Yoshihide- 60% of Japanese People Want Summer Olympics To Be Canceled
Source: The Tokyo Organizing Committee of the Olympic and Paralympic Games
Nearly 60% of people in Japan want the Tokyo Summer Olympics to be canceled, according to new opinion poll.
Only 39% said they felt the games – which were postponed last year due to the COVID-19 pandemic – should open as planned this year on July 23, a survey released by Japanese newspaper The Yomiuri Shimbun found.
Of those who said the Olympics should proceed, 23% said spectators should not be allowed and 16% said there should be a limit on the number of spectators, according to the nationwide poll conducted between May 7 and 9.
Further postponement – an option ruled out by the International Olympic Committee (IOC) – was not offered as a choice in the poll.
Japan recently extended a state of emergency in Tokyo, Osaka, Kyoto and Hyogo until the end of May as the areas struggle to contain a surge in new cases.
In those four prefectures, an average of 64% favored cancelation. In host city Tokyo, 61% of respondents wanted the Games canceled, which highlighted the pandemic’s impact in Japan’s capital, according to the poll.
Japan has recorded more than 640,000 coronavirus cases and more than 10,800 deaths – the highest in east Asia. On Saturday, it reported more than 7,000 infections – the highest since January, The Guardian reported.
Japan’s vaccination rate is one of the lowest among wealthy nations, Reuters noted.
Less than 2% of Japan’s 126 million residents have been vaccinated since the country’s vaccination rollout began in mid-February.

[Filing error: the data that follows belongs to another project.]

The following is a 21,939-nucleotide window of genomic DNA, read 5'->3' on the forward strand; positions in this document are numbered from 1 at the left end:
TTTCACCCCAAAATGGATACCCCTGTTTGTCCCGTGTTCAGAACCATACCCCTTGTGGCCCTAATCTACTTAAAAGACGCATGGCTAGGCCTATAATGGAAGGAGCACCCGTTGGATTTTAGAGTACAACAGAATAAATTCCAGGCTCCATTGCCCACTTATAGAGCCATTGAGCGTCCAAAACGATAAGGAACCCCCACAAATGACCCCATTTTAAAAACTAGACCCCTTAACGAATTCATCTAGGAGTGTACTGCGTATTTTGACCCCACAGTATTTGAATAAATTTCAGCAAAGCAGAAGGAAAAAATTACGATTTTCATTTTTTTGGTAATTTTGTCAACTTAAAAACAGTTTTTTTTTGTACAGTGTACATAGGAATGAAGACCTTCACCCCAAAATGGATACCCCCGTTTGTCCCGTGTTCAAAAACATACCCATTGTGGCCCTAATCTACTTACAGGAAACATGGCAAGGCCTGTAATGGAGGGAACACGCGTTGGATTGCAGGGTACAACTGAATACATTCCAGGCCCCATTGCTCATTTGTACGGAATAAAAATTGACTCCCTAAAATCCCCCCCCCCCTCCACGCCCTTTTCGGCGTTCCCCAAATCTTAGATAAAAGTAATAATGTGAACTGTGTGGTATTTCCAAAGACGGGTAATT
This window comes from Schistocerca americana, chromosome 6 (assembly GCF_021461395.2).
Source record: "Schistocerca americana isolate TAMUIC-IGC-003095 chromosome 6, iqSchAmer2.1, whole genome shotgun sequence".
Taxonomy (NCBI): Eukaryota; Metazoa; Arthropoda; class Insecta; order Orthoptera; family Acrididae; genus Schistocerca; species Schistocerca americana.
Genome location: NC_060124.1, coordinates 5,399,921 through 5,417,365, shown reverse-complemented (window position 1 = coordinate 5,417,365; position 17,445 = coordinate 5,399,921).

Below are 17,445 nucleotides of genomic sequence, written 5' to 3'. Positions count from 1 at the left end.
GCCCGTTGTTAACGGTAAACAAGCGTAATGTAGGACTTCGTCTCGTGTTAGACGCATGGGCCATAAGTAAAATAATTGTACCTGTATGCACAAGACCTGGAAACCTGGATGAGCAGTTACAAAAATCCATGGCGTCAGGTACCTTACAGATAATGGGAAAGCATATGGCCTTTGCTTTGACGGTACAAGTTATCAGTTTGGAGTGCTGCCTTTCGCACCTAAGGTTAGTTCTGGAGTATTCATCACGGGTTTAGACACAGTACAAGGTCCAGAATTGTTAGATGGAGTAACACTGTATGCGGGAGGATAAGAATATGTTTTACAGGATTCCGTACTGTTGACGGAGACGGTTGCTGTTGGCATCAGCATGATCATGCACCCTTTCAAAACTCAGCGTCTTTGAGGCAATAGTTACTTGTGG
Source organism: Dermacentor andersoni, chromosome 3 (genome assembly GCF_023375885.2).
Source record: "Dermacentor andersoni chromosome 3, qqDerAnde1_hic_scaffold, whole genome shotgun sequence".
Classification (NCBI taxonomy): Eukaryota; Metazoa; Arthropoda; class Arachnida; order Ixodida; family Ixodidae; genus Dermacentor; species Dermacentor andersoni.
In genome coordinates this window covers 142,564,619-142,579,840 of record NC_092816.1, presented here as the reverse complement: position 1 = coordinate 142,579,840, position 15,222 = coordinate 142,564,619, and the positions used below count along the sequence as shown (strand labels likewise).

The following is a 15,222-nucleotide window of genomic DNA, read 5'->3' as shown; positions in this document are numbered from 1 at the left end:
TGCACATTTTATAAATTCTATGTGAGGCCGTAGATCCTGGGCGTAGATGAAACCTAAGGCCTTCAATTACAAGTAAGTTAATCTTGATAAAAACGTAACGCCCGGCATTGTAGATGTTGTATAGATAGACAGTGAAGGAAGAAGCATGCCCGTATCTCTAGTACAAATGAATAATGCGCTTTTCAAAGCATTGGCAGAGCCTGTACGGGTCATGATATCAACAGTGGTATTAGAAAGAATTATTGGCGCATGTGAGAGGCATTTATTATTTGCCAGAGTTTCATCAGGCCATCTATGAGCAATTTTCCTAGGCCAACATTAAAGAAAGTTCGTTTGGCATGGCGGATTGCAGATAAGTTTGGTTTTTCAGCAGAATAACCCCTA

Both the IOC and Japanese Prime Minister Yoshihide Suga have repeatedly vowed to move forward with the Olympics and said the Games will go on in a safe and secure manner.
The IOC’s vice president, John Coates, said that while Japanese sentiment about the Games “was a concern,” he could foresee no scenario under which the event would not go ahead, Reuters reported.
On Monday, Prime Minister Suga insisted that the government had not prioritized the Olympics over public health. When asked in a parliamentary committee meeting whether the Games will continue even if infections spike, Suga replied, “I’ve never put the Olympics first.”
He added: “My priority has been to protect the lives and health of the Japanese population. We must first prevent the spread of the virus.”
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The IOC has already banned spectators from abroad and is expected to make a final decision on domestic attendance in June.
Portions of the Olympic Torch Relay were also moved off public roads and into parks without spectators following the rise in cases.
A visit by IOC officials scheduled for this month has been canceled “in light of the extension of the state of emergency” and “various circumstances,” Tokyo 2020 organizers told Reuters.
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